With all the great trail runs that Austin TX has to offer, it’s no wonder we have such a robust trail running community here. Some of our runner patients tell us there’s not a much better feeling than a great run out in nature. The only trouble is that it’s too easy to get distracted by the scenery and take your eyes off the ground! Then you end up spraining an ankle!
Running trails can be a great way to mix up your training and keep things interesting. And for some runners, it’s the only way they’ll go for a jog.
Injuries From Trail Runs
We treat a lot of trail-running injuries in our Austin physical therapy clinic. So for starters, we’d like to remind you to keep your eyes on the ground and watch for low-hanging branches too!
But here’s a quick pro tip if you do land wrong. The “rest and let it heal” advice many physicians will give you is not very good for ankle sprains.
Clinicians giving this advice are unaware of a couple things:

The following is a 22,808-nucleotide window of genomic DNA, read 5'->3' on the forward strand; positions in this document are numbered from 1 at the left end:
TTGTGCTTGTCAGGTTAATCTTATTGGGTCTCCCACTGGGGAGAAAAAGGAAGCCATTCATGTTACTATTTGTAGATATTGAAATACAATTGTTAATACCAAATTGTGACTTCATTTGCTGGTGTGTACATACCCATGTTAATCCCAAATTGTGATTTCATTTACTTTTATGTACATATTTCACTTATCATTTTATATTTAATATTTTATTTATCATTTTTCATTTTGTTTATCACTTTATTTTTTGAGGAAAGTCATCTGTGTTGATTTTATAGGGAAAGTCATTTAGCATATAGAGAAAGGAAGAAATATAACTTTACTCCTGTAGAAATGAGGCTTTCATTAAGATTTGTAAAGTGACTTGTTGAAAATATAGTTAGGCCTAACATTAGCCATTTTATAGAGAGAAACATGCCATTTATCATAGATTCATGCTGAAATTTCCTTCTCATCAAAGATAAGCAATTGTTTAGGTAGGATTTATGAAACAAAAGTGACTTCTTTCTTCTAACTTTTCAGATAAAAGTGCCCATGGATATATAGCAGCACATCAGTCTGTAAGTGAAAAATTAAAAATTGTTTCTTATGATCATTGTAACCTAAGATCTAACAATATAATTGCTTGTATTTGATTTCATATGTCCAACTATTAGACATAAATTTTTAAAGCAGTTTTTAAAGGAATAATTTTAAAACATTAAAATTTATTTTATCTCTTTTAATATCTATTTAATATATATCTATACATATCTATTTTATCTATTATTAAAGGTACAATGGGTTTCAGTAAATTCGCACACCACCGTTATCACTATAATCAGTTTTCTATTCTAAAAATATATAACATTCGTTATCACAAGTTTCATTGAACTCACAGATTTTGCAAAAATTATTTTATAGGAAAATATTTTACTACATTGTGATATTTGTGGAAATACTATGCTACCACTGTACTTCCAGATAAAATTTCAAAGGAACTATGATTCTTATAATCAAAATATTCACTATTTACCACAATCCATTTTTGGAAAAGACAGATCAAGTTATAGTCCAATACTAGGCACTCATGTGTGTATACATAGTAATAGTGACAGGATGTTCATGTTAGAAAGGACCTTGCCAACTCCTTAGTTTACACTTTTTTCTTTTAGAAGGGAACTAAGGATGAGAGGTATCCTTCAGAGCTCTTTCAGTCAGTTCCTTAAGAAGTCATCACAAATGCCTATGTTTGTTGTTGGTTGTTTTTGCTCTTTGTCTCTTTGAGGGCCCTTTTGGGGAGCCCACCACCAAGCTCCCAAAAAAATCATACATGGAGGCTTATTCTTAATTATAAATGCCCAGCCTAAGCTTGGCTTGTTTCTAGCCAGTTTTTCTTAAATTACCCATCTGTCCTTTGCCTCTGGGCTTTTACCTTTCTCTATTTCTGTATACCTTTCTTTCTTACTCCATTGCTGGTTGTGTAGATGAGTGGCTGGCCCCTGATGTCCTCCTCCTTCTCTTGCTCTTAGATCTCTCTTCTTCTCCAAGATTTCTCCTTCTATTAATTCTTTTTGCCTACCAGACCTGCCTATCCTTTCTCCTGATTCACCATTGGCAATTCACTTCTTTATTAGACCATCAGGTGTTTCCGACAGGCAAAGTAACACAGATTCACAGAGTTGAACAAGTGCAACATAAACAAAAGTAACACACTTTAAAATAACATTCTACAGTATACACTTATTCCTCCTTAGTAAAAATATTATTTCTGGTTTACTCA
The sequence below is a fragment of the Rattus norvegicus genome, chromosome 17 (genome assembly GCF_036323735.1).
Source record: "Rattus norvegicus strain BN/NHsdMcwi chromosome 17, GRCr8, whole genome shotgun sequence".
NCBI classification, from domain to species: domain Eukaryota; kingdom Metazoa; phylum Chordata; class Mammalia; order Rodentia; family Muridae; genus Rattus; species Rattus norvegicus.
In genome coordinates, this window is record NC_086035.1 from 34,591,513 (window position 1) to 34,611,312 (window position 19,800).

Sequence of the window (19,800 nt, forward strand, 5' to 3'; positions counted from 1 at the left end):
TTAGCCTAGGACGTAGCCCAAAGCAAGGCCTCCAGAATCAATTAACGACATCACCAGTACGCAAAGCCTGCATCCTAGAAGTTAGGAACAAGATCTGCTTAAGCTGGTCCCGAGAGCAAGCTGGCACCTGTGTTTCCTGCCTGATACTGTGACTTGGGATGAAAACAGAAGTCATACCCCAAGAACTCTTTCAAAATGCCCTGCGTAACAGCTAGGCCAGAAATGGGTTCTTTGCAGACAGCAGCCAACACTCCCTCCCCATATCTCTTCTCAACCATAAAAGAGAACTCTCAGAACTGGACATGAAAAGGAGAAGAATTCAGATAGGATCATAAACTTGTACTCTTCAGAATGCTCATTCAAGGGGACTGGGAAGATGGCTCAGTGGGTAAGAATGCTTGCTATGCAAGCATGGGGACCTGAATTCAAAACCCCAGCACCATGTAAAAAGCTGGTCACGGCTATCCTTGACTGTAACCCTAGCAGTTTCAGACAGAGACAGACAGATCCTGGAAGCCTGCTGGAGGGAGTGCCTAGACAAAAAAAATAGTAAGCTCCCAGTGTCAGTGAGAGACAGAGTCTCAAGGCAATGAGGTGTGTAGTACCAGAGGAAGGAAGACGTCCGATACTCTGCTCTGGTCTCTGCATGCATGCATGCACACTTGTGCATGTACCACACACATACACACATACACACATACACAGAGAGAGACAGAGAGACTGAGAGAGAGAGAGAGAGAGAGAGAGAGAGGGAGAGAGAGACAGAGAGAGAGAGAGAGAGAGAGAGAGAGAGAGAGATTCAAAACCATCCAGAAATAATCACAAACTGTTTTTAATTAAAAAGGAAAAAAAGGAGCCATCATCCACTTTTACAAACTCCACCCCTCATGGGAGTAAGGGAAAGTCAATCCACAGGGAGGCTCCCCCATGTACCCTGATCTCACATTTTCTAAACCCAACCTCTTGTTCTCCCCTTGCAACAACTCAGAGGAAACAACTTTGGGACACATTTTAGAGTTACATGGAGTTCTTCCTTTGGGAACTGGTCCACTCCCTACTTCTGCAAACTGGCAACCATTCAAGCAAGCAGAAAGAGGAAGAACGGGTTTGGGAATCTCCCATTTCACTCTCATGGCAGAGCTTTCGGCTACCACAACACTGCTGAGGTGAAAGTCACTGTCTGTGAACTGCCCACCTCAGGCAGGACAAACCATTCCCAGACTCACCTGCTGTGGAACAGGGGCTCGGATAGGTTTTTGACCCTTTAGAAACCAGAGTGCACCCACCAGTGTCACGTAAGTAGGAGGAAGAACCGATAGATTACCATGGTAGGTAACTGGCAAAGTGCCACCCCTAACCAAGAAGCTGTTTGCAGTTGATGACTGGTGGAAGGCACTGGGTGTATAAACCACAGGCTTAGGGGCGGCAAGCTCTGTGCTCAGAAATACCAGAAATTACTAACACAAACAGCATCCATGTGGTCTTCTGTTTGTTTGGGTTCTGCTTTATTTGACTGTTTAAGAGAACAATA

- The pain, swelling, and limitations from an ankle sprain can usually be resolved far faster with hands-on manual therapy techniques. Click here for an example of how quickly manual therapy for ankle sprain can get you back running on the trails.
- The pain from an ankle sprain will usually resolve over time. BUT without proper treatment, the range of motion in your ankle will often remain limited. Since the pain is gone, many people are unaware that their ankle is moving abnormally, and that abnormal movement can often lead to pain and injury elsewhere in the body.
So if you’re dealing with ankle sprains or any other injury, it’s most likely fixable much faster and more completely than if you just wait for it to heal!
Without further ado, he’re our list of favorites, including difficulty levels and maps to help you plan your next trail runs.
Our Favorite 5 Trail Runs In Austin, Texas1.Baton Creek Greenbelt
This classic 7.5-mile trail takes you through an expansive trail system just minutes away from downtown Austin. The trail begins at Barton Springs near downtown and ends up at the Hill of Life. There are some nice elevation changes as you near the finish with a 250 ft. climb over the last ½ mile.
A 2.9-mile trail that is less traveled than the Barton Creek Greenbelt trail. Don’t let that keep you away. This trail is less traveled but allows you to get shorter run with less elevation gain, if that is your muse.